Anti-Missile System to Be Tested On Some American Airlines Jets

BAE Systems' anti-missile technology will be installed and tested on some American Airlines Boeing 767s.
BAE Systems' anti-missile technology will be installed and tested on some American Airlines Boeing 767s. (Business Wire)
By David Koenig
Associated Press
Saturday, January 5, 2008

As many as three American Airlines passenger jets will be outfitted this spring with laser technology intended to protect planes from missile attacks.

Officials said yesterday that the anti-missile system would not be tested on flights that carry passengers. The tests, which could involve more than 1,000 flights, will determine how the technology holds up under the rigors of flight, they said.

The anti-missile equipment will be installed on Boeing 767-200s, an airline spokesman said. American flies that model mostly between New York and San Francisco and Los Angeles.

American said it opposes putting anti-missile systems on commercial planes but agreed to the tests to understand technology that might become available.

The technology was developed for military planes. BAE Systems of Britain said yesterday that it won a $29 million contract from the Department of Homeland Security to test the Jeteye system on passenger planes.

The technology is intended to stop attacks by detecting heat from missiles, then responding in a fraction of a second by firing laser beams to jam the missiles' guidance systems.

The use of a signal to mimic a missile attack has already been tested in the air, said Tim Wagner, an American Airlines spokesman. Those tests also showed that the anti-missile system didn't interfere with the jet's other controls, officials said.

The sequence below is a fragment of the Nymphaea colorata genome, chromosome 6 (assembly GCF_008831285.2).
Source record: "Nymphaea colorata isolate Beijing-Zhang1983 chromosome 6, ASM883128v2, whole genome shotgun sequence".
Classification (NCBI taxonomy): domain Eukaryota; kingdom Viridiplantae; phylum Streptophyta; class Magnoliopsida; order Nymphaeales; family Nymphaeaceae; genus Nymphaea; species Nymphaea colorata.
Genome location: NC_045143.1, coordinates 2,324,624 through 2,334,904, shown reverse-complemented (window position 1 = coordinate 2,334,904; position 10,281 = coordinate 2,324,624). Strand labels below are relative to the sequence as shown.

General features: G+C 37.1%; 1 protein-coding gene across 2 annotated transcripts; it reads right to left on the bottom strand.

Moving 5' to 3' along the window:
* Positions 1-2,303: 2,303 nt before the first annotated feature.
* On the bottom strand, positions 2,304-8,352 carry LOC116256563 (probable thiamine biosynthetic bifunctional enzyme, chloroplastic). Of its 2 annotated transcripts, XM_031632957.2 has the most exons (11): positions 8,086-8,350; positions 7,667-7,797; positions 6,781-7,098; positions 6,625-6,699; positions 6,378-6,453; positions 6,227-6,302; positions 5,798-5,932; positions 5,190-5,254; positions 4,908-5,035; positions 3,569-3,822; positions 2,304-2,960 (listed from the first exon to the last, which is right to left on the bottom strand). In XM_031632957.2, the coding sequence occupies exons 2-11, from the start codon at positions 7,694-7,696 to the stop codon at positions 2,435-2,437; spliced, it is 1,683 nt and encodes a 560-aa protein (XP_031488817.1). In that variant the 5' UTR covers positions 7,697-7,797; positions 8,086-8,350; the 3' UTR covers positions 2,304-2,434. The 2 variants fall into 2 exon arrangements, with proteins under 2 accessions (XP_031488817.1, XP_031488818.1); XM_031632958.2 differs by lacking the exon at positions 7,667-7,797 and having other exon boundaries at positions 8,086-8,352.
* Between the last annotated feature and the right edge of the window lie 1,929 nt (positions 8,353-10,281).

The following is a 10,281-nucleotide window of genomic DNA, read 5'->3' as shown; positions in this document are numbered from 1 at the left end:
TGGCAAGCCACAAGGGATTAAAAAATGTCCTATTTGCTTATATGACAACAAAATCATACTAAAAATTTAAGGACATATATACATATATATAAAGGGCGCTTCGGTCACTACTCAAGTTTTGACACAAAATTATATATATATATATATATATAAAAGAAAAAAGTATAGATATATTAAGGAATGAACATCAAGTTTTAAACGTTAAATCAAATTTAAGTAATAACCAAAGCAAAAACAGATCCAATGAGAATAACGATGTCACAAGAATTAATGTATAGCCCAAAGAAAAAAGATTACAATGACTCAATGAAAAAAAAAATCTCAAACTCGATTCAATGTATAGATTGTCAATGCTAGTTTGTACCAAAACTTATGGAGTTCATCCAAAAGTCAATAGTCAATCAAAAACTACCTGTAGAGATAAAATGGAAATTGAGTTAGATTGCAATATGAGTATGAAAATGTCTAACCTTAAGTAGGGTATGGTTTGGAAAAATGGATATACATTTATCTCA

American, the nation's largest airline, has been working with BAE on the project for a couple of years. In 2006, BAE installed its hardware on a Boeing 767 that wasn't used to fly paying passengers.

Burt Keirstead, director of BAE's commercial airline protection program, said BAE's contract requires it to prove that Jeteye will operate without failure for 3,000 hours of flight, and sets a goal of 4,500 hours.

BAE has received more than $100 million in funding for aircraft-protection systems. Keirstead said BAE's technology would cost $500,000 to $1 million per plane to install.

Congress has approved funding for anti-missile research partly out of fear that terrorists armed with shoulder-fired weapons could attack jetliners as they take off and land.

American Airlines has said anti-missile defense is best achieved by stopping terrorists from getting missiles that could shoot down commercial jets and by improving security around airports.

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